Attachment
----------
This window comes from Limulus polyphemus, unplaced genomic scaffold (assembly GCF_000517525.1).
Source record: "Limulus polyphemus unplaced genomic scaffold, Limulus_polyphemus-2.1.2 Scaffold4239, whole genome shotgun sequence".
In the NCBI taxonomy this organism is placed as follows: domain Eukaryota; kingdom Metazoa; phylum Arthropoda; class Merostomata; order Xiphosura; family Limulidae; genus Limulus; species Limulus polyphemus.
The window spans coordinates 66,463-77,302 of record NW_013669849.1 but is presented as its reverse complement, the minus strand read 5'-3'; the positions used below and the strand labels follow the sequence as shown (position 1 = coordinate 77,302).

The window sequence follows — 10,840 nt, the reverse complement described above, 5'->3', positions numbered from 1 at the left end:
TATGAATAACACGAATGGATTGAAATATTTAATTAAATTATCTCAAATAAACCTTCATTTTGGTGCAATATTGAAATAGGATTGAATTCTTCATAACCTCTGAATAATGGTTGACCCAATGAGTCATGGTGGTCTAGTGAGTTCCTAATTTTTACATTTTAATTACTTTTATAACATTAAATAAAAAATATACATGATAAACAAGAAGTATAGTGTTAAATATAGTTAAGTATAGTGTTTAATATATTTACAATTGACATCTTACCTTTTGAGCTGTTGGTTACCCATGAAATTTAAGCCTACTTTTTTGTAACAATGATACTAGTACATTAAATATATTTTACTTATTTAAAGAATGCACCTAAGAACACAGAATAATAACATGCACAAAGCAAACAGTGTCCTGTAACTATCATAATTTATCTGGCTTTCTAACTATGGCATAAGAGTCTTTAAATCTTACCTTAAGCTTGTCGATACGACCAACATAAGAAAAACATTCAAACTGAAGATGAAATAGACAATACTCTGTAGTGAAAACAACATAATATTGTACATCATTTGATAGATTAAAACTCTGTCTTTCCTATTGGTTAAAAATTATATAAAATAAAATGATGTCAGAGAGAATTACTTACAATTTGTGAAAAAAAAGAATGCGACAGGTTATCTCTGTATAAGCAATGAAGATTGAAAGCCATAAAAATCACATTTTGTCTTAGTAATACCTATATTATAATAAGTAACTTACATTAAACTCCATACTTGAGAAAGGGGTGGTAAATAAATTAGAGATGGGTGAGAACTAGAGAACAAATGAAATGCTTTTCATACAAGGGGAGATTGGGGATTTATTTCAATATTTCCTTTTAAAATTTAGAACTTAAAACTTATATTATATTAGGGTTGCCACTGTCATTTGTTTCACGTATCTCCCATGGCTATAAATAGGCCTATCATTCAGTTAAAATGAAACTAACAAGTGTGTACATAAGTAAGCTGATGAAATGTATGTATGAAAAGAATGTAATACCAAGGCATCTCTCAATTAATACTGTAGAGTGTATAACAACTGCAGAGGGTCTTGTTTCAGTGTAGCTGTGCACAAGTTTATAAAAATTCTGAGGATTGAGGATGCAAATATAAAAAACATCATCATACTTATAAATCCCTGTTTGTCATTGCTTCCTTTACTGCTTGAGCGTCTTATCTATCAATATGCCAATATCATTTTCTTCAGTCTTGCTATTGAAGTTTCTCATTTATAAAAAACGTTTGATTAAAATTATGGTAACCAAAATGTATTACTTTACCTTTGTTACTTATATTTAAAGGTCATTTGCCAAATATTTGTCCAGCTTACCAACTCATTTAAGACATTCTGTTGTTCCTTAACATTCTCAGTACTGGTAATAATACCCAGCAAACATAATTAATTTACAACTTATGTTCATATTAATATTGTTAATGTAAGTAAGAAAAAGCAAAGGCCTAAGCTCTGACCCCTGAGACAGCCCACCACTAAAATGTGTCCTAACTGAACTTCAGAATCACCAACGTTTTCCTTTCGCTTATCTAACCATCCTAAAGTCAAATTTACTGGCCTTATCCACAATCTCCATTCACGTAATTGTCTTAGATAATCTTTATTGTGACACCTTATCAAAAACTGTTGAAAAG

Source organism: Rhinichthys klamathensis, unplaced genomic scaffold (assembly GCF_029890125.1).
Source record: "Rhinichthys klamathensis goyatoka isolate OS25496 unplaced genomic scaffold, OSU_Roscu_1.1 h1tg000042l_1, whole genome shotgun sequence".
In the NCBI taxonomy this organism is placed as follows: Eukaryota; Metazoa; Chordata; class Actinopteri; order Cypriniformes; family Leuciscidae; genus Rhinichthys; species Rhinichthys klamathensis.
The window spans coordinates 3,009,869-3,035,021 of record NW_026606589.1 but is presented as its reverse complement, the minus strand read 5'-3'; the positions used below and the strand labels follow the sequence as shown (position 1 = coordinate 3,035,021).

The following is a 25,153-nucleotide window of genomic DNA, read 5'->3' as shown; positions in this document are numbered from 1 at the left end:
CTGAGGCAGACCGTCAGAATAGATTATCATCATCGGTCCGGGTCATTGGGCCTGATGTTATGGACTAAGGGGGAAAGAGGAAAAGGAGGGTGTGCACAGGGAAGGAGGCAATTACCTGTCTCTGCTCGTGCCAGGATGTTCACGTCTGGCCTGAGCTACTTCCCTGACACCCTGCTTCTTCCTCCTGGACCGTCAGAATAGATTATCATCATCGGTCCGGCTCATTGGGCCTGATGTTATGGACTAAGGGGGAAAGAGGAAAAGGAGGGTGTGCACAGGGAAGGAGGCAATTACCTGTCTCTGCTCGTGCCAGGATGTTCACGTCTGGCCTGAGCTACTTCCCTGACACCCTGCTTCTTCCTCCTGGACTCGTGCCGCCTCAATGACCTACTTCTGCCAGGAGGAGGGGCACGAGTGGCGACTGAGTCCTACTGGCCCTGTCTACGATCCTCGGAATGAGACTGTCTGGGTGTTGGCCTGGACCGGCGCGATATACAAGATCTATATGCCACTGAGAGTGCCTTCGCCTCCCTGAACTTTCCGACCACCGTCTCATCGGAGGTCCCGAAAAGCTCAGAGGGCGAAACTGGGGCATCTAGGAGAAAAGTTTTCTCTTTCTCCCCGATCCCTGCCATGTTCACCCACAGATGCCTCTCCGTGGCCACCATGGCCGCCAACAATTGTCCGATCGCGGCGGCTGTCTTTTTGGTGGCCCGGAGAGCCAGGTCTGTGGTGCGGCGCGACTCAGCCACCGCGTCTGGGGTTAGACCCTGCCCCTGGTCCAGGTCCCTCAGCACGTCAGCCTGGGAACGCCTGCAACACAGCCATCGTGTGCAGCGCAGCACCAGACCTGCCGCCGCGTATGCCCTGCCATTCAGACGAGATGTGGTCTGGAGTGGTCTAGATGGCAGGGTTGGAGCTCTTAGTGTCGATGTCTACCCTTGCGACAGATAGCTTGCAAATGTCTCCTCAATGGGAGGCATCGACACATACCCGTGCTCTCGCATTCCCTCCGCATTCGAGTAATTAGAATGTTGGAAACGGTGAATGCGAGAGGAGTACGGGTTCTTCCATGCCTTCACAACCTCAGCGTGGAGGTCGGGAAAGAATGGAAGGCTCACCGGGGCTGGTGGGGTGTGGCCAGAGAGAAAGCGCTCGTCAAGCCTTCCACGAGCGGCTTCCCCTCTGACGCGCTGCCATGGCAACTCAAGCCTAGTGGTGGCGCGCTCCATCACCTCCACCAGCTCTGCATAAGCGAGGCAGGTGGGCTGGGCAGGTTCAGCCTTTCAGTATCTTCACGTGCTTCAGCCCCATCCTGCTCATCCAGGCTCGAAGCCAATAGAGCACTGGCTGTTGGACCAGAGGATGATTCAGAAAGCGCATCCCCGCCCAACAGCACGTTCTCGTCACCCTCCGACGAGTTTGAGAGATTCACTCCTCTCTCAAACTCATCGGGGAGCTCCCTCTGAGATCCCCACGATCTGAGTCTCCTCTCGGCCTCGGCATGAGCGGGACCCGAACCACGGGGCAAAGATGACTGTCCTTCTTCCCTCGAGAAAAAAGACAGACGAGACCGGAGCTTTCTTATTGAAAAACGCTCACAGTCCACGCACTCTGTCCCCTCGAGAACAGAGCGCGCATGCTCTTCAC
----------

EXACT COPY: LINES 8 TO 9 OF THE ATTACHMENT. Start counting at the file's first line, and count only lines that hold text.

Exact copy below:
Source record: "Rhinichthys klamathensis goyatoka isolate OS25496 unplaced genomic scaffold, OSU_Roscu_1.1 h1tg000042l_1, whole genome shotgun sequence".
In the NCBI taxonomy this organism is placed as follows: Eukaryota; Metazoa; Chordata; class Actinopteri; order Cypriniformes; family Leuciscidae; genus Rhinichthys; species Rhinichthys klamathensis.